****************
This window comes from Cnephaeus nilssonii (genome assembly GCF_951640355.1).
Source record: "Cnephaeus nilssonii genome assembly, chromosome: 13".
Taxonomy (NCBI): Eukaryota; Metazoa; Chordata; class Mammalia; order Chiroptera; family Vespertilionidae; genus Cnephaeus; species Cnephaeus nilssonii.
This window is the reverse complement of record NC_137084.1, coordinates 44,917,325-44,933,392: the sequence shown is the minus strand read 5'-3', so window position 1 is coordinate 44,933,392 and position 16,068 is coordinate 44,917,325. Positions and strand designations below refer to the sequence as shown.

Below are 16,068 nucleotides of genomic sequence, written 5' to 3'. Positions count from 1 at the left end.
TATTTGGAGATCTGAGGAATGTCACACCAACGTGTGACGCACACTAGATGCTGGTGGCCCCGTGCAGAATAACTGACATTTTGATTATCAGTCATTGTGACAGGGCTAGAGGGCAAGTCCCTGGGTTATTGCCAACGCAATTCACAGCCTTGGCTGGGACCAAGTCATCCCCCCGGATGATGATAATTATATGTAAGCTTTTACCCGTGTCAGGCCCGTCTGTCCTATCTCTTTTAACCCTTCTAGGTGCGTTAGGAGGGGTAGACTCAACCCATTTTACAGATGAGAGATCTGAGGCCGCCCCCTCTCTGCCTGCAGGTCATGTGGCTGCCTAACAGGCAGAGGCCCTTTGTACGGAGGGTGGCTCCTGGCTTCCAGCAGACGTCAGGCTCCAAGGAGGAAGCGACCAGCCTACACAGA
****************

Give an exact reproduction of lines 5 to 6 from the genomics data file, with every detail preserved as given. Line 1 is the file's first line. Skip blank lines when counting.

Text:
Below are 16,068 nucleotides of genomic sequence, written 5' to 3'. Positions count from 1 at the left end.
TATTTGGAGATCTGAGGAATGTCACACCAACGTGTGACGCACACTAGATGCTGGTGGCCCCGTGCAGAATAACTGACATTTTGATTATCAGTCATTGTGACAGGGCTAGAGGGCAAGTCCCTGGGTTATTGCCAACGCAATTCACAGCCTTGGCTGGGACCAAGTCATCCCCCCGGATGATGATAATTATATGTAAGCTTTTACCCGTGTCAGGCCCGTCTGTCCTATCTCTTTTAACCCTTCTAGGTGCGTTAGGAGGGGTAGACTCAACCCATTTTACAGATGAGAGATCTGAGGCCGCCCCCTCTCTGCCTGCAGGTCATGTGGCTGCCTAACAGGCAGAGGCCCTTTGTACGGAGGGTGGCTCCTGGCTTCCAGCAGACGTCAGGCTCCAAGGAGGAAGCGACCAGCCTACACAGA